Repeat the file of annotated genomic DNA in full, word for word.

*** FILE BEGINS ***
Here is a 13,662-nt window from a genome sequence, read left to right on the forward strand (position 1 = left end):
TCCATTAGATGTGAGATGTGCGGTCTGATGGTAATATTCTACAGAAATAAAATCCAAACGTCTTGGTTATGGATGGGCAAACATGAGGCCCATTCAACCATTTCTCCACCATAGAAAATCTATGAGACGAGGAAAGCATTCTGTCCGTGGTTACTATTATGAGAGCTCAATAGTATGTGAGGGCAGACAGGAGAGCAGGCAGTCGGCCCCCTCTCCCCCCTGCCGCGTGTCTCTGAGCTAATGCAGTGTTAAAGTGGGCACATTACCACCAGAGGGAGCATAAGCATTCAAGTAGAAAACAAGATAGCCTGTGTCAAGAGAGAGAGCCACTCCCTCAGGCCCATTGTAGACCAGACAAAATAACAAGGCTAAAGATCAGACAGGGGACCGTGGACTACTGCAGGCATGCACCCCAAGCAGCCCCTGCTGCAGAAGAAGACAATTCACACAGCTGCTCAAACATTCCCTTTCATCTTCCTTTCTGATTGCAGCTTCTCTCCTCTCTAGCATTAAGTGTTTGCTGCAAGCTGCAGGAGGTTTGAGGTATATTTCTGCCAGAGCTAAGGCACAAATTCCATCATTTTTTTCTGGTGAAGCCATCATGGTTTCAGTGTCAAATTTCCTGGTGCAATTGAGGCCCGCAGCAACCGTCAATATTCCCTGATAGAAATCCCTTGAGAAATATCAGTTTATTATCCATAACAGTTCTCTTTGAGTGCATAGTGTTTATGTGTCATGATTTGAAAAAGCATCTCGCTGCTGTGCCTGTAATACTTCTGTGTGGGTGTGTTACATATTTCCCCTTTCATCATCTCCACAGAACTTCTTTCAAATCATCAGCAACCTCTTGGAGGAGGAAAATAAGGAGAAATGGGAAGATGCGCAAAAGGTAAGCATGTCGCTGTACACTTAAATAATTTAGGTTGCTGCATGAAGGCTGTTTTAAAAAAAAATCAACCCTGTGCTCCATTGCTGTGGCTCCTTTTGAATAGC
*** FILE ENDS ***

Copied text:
Here is a 13,662-nt window from a genome sequence, read left to right on the forward strand (position 1 = left end):
TCCATTAGATGTGAGATGTGCGGTCTGATGGTAATATTCTACAGAAATAAAATCCAAACGTCTTGGTTATGGATGGGCAAACATGAGGCCCATTCAACCATTTCTCCACCATAGAAAATCTATGAGACGAGGAAAGCATTCTGTCCGTGGTTACTATTATGAGAGCTCAATAGTATGTGAGGGCAGACAGGAGAGCAGGCAGTCGGCCCCCTCTCCCCCCTGCCGCGTGTCTCTGAGCTAATGCAGTGTTAAAGTGGGCACATTACCACCAGAGGGAGCATAAGCATTCAAGTAGAAAACAAGATAGCCTGTGTCAAGAGAGAGAGCCACTCCCTCAGGCCCATTGTAGACCAGACAAAATAACAAGGCTAAAGATCAGACAGGGGACCGTGGACTACTGCAGGCATGCACCCCAAGCAGCCCCTGCTGCAGAAGAAGACAATTCACACAGCTGCTCAAACATTCCCTTTCATCTTCCTTTCTGATTGCAGCTTCTCTCCTCTCTAGCATTAAGTGTTTGCTGCAAGCTGCAGGAGGTTTGAGGTATATTTCTGCCAGAGCTAAGGCACAAATTCCATCATTTTTTTCTGGTGAAGCCATCATGGTTTCAGTGTCAAATTTCCTGGTGCAATTGAGGCCCGCAGCAACCGTCAATATTCCCTGATAGAAATCCCTTGAGAAATATCAGTTTATTATCCATAACAGTTCTCTTTGAGTGCATAGTGTTTATGTGTCATGATTTGAAAAAGCATCTCGCTGCTGTGCCTGTAATACTTCTGTGTGGGTGTGTTACATATTTCCCCTTTCATCATCTCCACAGAACTTCTTTCAAATCATCAGCAACCTCTTGGAGGAGGAAAATAAGGAGAAATGGGAAGATGCGCAAAAGGTAAGCATGTCGCTGTACACTTAAATAATTTAGGTTGCTGCATGAAGGCTGTTTTAAAAAAAAATCAACCCTGTGCTCCATTGCTGTGGCTCCTTTTGAATAGC